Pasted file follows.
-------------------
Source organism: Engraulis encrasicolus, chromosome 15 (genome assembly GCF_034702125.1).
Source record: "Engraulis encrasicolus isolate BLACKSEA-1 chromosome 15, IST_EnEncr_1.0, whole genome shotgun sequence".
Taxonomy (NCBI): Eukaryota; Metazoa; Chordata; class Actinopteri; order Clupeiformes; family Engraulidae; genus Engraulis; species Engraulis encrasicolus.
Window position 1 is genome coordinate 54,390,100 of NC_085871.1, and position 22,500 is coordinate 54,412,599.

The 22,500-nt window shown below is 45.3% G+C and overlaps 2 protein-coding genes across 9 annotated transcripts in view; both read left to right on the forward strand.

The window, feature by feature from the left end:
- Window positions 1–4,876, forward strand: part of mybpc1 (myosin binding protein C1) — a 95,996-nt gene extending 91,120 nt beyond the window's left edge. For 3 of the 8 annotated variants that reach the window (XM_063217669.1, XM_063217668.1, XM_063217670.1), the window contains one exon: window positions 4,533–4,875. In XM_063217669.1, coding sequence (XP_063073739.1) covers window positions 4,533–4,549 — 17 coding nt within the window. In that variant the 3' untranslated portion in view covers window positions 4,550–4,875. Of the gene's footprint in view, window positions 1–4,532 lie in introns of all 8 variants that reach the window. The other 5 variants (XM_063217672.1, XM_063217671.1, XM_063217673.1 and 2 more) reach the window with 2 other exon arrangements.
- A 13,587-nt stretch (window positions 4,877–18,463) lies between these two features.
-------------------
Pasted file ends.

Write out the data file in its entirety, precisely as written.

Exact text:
Source organism: Engraulis encrasicolus, chromosome 15 (genome assembly GCF_034702125.1).
Source record: "Engraulis encrasicolus isolate BLACKSEA-1 chromosome 15, IST_EnEncr_1.0, whole genome shotgun sequence".
Taxonomy (NCBI): Eukaryota; Metazoa; Chordata; class Actinopteri; order Clupeiformes; family Engraulidae; genus Engraulis; species Engraulis encrasicolus.
Window position 1 is genome coordinate 54,390,100 of NC_085871.1, and position 22,500 is coordinate 54,412,599.

The 22,500-nt window shown below is 45.3% G+C and overlaps 2 protein-coding genes across 9 annotated transcripts in view; both read left to right on the forward strand.

The window, feature by feature from the left end:
- Window positions 1–4,876, forward strand: part of mybpc1 (myosin binding protein C1) — a 95,996-nt gene extending 91,120 nt beyond the window's left edge. For 3 of the 8 annotated variants that reach the window (XM_063217669.1, XM_063217668.1, XM_063217670.1), the window contains one exon: window positions 4,533–4,875. In XM_063217669.1, coding sequence (XP_063073739.1) covers window positions 4,533–4,549 — 17 coding nt within the window. In that variant the 3' untranslated portion in view covers window positions 4,550–4,875. Of the gene's footprint in view, window positions 1–4,532 lie in introns of all 8 variants that reach the window. The other 5 variants (XM_063217672.1, XM_063217671.1, XM_063217673.1 and 2 more) reach the window with 2 other exon arrangements.
- A 13,587-nt stretch (window positions 4,877–18,463) lies between these two features.